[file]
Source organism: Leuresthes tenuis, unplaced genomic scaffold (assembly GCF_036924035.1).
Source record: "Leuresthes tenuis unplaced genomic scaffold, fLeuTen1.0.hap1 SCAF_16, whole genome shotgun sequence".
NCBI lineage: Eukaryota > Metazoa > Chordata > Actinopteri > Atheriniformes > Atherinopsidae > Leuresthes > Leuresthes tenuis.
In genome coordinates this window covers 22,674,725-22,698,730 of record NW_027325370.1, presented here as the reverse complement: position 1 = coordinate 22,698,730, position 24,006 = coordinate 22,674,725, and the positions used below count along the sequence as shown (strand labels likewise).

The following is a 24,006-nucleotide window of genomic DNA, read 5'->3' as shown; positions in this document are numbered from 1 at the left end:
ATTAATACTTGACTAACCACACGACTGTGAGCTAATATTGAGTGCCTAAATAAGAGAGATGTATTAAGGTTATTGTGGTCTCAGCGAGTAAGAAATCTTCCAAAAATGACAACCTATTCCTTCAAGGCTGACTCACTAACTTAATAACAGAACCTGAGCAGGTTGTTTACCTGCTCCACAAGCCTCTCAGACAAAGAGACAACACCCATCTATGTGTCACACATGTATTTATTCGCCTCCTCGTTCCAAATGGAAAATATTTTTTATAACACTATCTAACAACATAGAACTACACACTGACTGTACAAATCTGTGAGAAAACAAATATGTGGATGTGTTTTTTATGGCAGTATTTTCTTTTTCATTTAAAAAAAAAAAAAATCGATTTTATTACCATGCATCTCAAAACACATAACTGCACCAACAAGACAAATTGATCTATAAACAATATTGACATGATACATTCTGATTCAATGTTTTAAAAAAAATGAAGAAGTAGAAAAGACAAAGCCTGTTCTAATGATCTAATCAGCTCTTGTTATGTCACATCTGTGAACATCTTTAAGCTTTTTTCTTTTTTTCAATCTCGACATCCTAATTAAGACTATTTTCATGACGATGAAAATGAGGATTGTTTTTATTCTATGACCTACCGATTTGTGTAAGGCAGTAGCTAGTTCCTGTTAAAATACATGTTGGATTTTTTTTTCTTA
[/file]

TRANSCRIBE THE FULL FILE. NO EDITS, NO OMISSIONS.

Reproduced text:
Source organism: Leuresthes tenuis, unplaced genomic scaffold (assembly GCF_036924035.1).
Source record: "Leuresthes tenuis unplaced genomic scaffold, fLeuTen1.0.hap1 SCAF_16, whole genome shotgun sequence".
NCBI lineage: Eukaryota > Metazoa > Chordata > Actinopteri > Atheriniformes > Atherinopsidae > Leuresthes > Leuresthes tenuis.
In genome coordinates this window covers 22,674,725-22,698,730 of record NW_027325370.1, presented here as the reverse complement: position 1 = coordinate 22,698,730, position 24,006 = coordinate 22,674,725, and the positions used below count along the sequence as shown (strand labels likewise).

The following is a 24,006-nucleotide window of genomic DNA, read 5'->3' as shown; positions in this document are numbered from 1 at the left end:
ATTAATACTTGACTAACCACACGACTGTGAGCTAATATTGAGTGCCTAAATAAGAGAGATGTATTAAGGTTATTGTGGTCTCAGCGAGTAAGAAATCTTCCAAAAATGACAACCTATTCCTTCAAGGCTGACTCACTAACTTAATAACAGAACCTGAGCAGGTTGTTTACCTGCTCCACAAGCCTCTCAGACAAAGAGACAACACCCATCTATGTGTCACACATGTATTTATTCGCCTCCTCGTTCCAAATGGAAAATATTTTTTATAACACTATCTAACAACATAGAACTACACACTGACTGTACAAATCTGTGAGAAAACAAATATGTGGATGTGTTTTTTATGGCAGTATTTTCTTTTTCATTTAAAAAAAAAAAAAATCGATTTTATTACCATGCATCTCAAAACACATAACTGCACCAACAAGACAAATTGATCTATAAACAATATTGACATGATACATTCTGATTCAATGTTTTAAAAAAAATGAAGAAGTAGAAAAGACAAAGCCTGTTCTAATGATCTAATCAGCTCTTGTTATGTCACATCTGTGAACATCTTTAAGCTTTTTTCTTTTTTTCAATCTCGACATCCTAATTAAGACTATTTTCATGACGATGAAAATGAGGATTGTTTTTATTCTATGACCTACCGATTTGTGTAAGGCAGTAGCTAGTTCCTGTTAAAATACATGTTGGATTTTTTTTTCTTA